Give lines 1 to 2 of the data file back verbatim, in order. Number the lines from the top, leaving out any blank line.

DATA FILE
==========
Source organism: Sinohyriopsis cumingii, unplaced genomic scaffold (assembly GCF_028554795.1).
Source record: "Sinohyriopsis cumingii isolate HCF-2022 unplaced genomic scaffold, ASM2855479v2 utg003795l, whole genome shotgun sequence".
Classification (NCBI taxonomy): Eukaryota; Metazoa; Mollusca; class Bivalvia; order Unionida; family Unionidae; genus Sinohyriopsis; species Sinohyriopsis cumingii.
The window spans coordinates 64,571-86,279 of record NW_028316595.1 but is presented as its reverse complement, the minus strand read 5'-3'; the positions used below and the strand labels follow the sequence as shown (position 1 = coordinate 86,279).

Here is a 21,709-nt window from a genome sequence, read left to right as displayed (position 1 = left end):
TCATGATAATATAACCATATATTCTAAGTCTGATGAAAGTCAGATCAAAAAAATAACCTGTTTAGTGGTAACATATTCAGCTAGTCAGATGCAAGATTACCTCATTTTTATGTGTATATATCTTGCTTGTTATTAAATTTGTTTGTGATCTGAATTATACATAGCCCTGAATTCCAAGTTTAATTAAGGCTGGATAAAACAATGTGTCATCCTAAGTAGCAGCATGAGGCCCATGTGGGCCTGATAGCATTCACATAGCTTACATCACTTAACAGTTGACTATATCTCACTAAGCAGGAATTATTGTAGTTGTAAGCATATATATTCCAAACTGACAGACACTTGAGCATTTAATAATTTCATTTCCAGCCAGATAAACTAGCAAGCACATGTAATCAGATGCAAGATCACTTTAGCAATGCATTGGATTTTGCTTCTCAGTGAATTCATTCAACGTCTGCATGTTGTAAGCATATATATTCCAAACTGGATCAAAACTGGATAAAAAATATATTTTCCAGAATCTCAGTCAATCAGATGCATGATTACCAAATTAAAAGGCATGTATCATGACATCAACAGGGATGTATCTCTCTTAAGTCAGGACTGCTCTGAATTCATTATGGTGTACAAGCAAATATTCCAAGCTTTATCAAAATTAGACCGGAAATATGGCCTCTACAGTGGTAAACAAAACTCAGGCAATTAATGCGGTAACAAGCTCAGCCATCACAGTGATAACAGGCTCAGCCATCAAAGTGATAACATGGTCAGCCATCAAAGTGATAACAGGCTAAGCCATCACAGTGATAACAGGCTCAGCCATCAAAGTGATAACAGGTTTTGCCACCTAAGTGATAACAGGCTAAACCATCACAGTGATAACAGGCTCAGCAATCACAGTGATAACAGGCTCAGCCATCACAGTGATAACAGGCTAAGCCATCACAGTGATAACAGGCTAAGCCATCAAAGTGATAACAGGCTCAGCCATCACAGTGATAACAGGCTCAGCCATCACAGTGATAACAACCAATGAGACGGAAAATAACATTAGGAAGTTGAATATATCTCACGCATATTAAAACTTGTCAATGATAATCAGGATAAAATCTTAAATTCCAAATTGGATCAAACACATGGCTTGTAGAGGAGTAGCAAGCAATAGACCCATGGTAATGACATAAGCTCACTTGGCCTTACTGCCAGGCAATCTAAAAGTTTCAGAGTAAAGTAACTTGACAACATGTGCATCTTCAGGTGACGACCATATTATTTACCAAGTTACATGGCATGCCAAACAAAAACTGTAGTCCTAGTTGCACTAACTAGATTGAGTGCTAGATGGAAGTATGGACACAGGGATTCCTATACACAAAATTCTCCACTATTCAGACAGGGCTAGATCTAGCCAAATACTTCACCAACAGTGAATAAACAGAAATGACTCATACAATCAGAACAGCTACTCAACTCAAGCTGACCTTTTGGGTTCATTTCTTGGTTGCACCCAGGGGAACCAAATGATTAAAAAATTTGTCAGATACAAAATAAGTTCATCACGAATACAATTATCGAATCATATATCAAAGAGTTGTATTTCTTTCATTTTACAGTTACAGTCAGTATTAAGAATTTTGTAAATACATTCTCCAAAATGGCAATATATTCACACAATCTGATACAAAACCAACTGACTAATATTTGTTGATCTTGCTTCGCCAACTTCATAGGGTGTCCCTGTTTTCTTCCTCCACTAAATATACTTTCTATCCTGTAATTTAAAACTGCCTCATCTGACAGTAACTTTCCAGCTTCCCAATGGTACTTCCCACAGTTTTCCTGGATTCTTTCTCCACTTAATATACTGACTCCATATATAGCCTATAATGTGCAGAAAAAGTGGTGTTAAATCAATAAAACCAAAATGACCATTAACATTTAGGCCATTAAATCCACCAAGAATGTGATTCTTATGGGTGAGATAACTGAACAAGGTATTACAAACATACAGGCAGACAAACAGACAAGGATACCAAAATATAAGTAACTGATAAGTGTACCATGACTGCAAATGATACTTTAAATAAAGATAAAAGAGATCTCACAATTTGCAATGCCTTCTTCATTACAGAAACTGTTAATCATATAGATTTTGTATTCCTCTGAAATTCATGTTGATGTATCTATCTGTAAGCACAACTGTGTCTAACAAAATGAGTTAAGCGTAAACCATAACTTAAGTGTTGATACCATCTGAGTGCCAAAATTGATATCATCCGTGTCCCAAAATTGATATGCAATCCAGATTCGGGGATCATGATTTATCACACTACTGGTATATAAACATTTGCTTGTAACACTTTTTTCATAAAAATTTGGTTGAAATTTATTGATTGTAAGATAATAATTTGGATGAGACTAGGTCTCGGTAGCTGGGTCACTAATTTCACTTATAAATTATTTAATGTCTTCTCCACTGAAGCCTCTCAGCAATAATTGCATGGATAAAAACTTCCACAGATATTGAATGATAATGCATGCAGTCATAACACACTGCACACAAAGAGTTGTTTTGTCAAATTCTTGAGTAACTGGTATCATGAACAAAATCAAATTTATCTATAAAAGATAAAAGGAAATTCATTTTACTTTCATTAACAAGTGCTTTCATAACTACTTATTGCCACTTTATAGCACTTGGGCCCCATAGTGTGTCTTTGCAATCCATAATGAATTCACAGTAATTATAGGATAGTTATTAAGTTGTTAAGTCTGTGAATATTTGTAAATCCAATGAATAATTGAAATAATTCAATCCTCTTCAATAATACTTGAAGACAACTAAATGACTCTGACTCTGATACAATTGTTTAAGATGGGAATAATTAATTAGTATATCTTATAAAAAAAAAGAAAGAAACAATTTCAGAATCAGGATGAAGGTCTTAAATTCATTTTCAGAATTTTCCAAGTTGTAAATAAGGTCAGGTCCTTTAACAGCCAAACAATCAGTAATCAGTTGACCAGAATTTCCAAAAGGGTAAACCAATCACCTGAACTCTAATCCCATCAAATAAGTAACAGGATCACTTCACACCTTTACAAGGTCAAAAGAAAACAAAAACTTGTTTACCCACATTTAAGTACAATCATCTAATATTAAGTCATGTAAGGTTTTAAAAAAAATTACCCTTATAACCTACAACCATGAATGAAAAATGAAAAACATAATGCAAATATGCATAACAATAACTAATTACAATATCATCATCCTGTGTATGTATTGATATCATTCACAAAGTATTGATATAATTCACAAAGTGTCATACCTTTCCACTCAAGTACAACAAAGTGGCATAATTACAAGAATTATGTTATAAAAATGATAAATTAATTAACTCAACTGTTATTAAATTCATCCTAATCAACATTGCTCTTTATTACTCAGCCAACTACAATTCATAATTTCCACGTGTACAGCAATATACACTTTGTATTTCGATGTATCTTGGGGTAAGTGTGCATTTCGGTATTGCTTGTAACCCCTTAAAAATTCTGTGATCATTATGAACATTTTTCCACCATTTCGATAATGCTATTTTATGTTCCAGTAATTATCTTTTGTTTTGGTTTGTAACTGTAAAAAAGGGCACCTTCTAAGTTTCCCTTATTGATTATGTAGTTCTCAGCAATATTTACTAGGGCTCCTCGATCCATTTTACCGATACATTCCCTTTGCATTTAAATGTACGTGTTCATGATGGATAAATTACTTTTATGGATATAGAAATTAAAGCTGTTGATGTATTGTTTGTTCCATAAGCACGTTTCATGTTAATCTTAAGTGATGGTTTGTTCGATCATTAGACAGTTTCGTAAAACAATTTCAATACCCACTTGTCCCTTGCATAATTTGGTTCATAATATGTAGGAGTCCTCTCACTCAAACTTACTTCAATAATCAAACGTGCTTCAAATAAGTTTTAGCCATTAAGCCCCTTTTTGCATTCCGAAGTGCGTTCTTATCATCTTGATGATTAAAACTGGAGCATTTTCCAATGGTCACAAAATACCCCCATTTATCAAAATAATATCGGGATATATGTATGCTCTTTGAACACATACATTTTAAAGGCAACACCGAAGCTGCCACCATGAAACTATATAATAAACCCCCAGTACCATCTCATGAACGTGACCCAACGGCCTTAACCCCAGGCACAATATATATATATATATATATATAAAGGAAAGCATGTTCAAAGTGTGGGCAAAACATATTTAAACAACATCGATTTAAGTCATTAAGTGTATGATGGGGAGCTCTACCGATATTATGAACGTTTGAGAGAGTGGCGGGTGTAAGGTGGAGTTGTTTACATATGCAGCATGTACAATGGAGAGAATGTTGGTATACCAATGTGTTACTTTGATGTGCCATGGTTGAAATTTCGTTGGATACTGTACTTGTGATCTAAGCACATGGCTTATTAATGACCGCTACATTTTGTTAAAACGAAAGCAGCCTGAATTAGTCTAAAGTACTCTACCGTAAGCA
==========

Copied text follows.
Source organism: Sinohyriopsis cumingii, unplaced genomic scaffold (assembly GCF_028554795.1).
Source record: "Sinohyriopsis cumingii isolate HCF-2022 unplaced genomic scaffold, ASM2855479v2 utg003795l, whole genome shotgun sequence".